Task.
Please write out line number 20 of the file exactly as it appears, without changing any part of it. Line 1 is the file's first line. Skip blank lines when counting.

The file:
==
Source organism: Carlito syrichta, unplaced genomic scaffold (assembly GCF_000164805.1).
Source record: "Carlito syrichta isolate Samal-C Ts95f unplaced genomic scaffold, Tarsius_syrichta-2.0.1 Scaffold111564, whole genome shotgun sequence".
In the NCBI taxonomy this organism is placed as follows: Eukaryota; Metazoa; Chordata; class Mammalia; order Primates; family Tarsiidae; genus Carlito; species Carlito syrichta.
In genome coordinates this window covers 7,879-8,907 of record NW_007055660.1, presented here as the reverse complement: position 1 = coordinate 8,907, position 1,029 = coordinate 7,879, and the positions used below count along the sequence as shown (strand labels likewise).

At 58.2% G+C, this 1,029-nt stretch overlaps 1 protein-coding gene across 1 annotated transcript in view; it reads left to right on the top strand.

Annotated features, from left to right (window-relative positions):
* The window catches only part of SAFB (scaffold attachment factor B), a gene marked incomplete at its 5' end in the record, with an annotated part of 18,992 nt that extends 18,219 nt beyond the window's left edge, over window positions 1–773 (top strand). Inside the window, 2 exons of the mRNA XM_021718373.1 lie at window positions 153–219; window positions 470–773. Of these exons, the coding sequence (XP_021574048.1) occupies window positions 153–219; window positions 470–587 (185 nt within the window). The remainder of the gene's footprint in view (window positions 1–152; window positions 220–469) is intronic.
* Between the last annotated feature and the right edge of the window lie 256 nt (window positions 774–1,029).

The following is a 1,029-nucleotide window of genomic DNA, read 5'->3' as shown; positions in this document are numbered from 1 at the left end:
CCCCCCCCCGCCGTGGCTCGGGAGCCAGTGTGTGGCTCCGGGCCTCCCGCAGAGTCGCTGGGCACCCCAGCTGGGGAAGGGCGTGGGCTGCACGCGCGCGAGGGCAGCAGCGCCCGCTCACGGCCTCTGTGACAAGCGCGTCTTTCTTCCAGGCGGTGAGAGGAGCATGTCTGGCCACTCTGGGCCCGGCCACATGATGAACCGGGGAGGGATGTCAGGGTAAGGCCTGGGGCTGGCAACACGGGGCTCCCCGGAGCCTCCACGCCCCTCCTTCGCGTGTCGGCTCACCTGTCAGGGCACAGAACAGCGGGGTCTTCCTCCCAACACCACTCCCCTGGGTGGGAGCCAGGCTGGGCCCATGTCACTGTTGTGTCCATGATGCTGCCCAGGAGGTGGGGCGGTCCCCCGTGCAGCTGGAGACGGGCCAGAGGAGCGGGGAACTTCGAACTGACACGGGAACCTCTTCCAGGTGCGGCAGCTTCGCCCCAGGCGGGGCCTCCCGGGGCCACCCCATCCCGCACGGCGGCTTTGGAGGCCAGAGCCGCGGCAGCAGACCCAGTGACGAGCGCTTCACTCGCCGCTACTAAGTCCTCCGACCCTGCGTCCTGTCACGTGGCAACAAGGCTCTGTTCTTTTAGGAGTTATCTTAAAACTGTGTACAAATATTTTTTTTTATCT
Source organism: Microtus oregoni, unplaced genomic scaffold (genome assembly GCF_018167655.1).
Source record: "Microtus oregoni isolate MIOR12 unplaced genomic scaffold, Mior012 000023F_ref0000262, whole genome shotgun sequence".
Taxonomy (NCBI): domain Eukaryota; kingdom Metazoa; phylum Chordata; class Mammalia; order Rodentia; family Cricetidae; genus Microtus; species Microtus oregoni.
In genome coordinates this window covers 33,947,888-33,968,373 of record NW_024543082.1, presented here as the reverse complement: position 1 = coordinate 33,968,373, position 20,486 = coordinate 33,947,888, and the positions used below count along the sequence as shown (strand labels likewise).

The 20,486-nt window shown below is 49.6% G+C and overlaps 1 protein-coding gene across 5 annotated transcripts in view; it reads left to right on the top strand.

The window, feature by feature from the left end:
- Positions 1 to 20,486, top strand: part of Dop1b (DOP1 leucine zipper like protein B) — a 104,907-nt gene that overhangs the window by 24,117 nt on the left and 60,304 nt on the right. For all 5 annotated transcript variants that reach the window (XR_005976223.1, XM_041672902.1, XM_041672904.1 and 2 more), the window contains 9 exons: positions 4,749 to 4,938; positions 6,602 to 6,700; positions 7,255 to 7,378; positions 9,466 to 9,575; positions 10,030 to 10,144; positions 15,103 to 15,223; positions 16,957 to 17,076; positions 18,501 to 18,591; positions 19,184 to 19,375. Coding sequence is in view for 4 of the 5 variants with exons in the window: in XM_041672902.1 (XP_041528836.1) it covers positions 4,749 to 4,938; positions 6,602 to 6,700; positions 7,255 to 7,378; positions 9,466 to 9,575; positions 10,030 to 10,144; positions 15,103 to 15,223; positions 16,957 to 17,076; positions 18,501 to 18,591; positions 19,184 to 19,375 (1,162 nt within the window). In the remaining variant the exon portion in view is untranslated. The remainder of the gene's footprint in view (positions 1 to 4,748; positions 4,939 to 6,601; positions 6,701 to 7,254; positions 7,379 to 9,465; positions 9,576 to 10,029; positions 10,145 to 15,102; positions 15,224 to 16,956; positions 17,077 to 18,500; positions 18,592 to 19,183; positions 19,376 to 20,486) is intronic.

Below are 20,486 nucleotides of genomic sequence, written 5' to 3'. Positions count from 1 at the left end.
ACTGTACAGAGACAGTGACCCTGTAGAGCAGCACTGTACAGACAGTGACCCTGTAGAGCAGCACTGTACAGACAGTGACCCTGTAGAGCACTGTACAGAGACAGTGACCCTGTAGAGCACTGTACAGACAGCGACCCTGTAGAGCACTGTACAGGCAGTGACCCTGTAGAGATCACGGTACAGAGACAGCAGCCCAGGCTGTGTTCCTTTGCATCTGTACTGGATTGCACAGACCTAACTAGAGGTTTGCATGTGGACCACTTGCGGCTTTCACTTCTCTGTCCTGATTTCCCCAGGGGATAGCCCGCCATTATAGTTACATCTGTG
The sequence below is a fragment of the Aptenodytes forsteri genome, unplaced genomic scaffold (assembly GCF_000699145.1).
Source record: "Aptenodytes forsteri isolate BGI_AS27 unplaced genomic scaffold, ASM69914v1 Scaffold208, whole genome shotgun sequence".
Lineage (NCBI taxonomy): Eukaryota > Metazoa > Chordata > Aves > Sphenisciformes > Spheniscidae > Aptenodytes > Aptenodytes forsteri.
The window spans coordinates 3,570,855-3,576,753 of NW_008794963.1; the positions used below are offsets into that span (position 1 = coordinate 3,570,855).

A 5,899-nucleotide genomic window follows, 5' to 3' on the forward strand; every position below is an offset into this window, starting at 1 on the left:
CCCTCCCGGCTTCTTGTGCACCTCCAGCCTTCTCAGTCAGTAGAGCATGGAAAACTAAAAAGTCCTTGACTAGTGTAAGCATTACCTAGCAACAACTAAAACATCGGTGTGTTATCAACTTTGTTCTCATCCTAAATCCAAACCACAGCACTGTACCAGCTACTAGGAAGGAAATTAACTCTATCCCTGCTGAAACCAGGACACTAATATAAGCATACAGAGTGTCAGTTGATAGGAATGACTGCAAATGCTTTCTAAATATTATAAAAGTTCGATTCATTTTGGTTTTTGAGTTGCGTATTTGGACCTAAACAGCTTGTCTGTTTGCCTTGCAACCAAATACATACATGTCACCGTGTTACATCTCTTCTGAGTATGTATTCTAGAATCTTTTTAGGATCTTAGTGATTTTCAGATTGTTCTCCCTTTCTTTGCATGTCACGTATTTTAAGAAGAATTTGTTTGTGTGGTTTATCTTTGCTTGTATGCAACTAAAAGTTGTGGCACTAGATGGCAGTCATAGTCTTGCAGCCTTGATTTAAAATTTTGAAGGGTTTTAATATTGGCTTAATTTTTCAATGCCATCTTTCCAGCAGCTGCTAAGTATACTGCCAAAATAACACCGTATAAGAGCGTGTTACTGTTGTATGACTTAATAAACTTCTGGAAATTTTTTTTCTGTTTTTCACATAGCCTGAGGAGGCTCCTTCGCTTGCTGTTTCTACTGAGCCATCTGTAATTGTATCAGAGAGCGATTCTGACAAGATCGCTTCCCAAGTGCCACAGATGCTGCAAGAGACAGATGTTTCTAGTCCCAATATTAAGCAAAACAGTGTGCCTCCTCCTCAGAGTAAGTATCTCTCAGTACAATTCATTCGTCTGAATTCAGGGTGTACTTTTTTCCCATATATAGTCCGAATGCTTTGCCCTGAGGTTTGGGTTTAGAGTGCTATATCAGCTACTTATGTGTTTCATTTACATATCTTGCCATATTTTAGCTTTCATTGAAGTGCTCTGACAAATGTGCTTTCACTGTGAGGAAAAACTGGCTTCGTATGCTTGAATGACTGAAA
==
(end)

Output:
The sequence below is a fragment of the Aptenodytes forsteri genome, unplaced genomic scaffold (assembly GCF_000699145.1).